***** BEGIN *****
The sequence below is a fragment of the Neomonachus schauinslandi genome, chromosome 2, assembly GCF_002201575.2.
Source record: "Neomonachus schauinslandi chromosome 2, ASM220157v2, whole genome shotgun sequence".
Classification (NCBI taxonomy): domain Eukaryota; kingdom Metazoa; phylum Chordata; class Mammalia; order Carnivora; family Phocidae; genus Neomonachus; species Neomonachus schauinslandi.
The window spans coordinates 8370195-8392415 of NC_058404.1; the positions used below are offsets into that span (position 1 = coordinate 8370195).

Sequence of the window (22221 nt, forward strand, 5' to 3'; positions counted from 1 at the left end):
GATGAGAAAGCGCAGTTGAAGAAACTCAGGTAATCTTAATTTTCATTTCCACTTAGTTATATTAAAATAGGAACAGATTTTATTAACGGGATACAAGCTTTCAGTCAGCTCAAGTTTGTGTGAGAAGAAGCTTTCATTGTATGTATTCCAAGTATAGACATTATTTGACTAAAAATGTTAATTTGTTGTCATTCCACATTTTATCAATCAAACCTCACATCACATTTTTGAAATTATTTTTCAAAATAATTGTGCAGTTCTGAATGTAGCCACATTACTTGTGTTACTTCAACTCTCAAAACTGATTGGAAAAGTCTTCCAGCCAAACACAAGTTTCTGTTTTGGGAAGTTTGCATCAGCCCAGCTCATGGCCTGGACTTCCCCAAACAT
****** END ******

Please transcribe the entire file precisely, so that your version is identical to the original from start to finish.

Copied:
The sequence below is a fragment of the Neomonachus schauinslandi genome, chromosome 2, assembly GCF_002201575.2.
Source record: "Neomonachus schauinslandi chromosome 2, ASM220157v2, whole genome shotgun sequence".
Classification (NCBI taxonomy): domain Eukaryota; kingdom Metazoa; phylum Chordata; class Mammalia; order Carnivora; family Phocidae; genus Neomonachus; species Neomonachus schauinslandi.
The window spans coordinates 8370195-8392415 of NC_058404.1; the positions used below are offsets into that span (position 1 = coordinate 8370195).

Sequence of the window (22221 nt, forward strand, 5' to 3'; positions counted from 1 at the left end):
GATGAGAAAGCGCAGTTGAAGAAACTCAGGTAATCTTAATTTTCATTTCCACTTAGTTATATTAAAATAGGAACAGATTTTATTAACGGGATACAAGCTTTCAGTCAGCTCAAGTTTGTGTGAGAAGAAGCTTTCATTGTATGTATTCCAAGTATAGACATTATTTGACTAAAAATGTTAATTTGTTGTCATTCCACATTTTATCAATCAAACCTCACATCACATTTTTGAAATTATTTTTCAAAATAATTGTGCAGTTCTGAATGTAGCCACATTACTTGTGTTACTTCAACTCTCAAAACTGATTGGAAAAGTCTTCCAGCCAAACACAAGTTTCTGTTTTGGGAAGTTTGCATCAGCCCAGCTCATGGCCTGGACTTCCCCAAACAT